Serotonin transporter gene promoter polymorphism (5HTTLPR)–dependent low transcriptional activity of the human serotonin transporter gene may be a genetic susceptibility factor for depression. This study looked at the behavioral responses to tryptophan depletion (TD) in healthy women with and without a first-degree family history of depression and examined the relationship to 5HTTLPR alleles. The TD induced a robust decrease of plasma tryptophan levels in all women irrespective of family history of depression or 5HTTLPR genotypes. The s/s genotype of the 5HTTLPR was associated with an increased risk of developing depressive symptoms during TD irrespective of family history. In contrast, individuals with the l/l genotype did not develop depressive symptoms, irrespective of family history. Finally, s/l subjects without family history showed a mood response that was intermediate between the s/s and l/l subjects, while s/l subjects with a family history of depression showed the same depressiogenic effect of TD as seen in the s/s subjects.
Åberg-Wistedt, A. Serotonergic'vulnerability' in affective disorder: a study of the tryptophan depletion test and relationships between peripheral and central serotonin indexes in citalopram-responders. Acta Psychiatrica Scandinavica. Volume 97 Issue 5, Pages 374 - 380.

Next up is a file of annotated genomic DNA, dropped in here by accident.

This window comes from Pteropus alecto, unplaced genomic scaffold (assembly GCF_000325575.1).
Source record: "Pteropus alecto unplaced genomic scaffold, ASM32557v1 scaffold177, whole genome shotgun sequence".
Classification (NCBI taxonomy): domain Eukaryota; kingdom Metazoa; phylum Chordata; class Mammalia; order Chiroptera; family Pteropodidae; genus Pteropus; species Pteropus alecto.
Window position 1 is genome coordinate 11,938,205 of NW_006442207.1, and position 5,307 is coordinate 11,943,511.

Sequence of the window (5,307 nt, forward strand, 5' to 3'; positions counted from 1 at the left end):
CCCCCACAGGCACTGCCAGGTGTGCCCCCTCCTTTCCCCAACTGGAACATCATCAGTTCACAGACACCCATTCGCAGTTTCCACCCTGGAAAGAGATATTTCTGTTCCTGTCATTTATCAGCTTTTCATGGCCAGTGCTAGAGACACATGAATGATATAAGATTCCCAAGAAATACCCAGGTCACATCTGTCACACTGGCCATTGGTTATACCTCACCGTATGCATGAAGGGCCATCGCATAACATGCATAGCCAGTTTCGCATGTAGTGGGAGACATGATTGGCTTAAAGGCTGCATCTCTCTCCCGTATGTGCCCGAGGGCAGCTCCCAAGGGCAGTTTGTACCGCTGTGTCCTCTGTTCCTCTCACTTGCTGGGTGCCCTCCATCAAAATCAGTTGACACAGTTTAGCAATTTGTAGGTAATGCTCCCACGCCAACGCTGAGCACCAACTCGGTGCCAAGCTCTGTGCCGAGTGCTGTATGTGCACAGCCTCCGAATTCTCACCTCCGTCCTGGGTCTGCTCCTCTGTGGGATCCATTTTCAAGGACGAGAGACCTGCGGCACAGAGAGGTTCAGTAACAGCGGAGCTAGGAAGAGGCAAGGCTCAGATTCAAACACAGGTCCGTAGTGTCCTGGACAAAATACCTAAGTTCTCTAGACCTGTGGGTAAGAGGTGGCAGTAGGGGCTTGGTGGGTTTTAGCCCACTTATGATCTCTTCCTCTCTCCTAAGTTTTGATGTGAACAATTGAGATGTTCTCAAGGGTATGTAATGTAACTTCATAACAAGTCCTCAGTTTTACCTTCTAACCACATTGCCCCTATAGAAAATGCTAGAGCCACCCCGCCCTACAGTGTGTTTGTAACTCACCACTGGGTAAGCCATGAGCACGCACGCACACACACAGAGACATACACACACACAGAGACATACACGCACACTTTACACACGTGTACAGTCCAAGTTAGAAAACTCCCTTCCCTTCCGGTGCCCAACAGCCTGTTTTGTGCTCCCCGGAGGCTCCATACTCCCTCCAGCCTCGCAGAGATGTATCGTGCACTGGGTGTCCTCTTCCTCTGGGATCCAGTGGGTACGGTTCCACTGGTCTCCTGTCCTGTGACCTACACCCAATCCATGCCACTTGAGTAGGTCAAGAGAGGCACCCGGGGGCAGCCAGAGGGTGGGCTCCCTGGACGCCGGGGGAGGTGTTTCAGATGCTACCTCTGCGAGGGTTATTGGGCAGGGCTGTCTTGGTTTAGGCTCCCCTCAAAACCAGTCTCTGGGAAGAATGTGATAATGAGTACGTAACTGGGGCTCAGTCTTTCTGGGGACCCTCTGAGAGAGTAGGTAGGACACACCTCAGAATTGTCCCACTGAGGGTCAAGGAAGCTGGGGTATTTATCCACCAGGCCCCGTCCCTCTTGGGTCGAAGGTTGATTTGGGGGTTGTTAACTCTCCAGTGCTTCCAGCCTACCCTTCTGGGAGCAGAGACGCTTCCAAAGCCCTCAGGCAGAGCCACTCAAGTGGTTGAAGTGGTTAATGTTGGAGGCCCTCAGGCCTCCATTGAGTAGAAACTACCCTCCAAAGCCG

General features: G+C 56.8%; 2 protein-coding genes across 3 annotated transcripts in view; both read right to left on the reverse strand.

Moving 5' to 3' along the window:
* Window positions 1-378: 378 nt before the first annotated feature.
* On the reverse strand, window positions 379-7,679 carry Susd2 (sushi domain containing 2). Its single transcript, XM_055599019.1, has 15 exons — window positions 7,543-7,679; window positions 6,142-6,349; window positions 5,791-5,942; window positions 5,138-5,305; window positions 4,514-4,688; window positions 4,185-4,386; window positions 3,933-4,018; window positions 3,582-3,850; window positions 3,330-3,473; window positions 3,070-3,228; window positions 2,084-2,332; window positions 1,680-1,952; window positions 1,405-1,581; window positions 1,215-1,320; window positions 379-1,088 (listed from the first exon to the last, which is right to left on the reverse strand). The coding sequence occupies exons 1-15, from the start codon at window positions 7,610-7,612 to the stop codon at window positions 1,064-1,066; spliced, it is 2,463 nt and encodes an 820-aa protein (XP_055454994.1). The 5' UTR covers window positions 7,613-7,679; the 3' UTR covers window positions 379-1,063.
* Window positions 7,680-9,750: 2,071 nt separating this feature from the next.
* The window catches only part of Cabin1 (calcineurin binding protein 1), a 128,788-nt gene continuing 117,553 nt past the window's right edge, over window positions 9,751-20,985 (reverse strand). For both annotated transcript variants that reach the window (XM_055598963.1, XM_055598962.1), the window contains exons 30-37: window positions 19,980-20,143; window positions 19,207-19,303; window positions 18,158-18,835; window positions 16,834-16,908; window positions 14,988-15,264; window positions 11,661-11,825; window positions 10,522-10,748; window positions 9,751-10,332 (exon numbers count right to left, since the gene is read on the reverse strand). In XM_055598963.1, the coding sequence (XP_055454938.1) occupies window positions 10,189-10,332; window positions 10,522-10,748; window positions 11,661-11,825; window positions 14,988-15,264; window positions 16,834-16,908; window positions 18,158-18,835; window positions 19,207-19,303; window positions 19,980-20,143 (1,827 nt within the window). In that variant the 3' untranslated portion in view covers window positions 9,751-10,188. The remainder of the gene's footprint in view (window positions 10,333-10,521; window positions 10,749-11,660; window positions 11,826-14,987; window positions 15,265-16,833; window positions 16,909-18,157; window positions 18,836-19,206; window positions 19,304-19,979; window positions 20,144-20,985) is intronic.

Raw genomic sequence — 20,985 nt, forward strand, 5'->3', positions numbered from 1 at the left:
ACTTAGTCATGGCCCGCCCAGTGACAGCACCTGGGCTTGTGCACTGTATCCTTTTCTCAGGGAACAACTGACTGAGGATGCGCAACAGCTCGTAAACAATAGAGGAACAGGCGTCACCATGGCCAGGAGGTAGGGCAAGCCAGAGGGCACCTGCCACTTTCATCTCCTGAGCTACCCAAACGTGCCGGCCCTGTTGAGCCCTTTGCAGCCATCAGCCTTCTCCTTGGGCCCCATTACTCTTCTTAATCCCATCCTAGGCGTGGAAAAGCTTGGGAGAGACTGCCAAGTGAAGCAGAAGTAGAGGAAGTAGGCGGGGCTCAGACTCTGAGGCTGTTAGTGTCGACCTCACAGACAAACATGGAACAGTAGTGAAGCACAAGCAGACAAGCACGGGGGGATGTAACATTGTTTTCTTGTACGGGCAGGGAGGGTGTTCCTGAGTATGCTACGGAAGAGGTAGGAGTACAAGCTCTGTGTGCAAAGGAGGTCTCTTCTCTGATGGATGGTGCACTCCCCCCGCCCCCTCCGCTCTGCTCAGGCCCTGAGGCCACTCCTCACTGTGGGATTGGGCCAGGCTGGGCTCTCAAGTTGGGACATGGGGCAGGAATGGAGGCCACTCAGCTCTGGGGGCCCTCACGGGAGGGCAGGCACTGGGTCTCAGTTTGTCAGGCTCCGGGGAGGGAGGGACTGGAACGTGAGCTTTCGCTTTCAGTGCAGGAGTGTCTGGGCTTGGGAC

A double-blind study of the tryptophan depletion (TD) challenge was performed on a sample consisting of 20 patients with a major depressive disorder in clinical remission after citalopram treatment. TD was induced by the intake of 43 g of an amino acid mixture containing the five large neutral amino acids. The control group received the same mixture, to which 2.3 g tryptophan had been added. Five of the 12 challenged patients showed a worsening of depressive symptoms during the day of the test. In contrast, there was no mood alteration in the eight control patients. Baseline Cortisol levels were significantly higher in responders to TD compared to those in non-responders and controls. Thus low mood appeared to be associated with low serotonin precursor availability as well as with high Cortisol levels.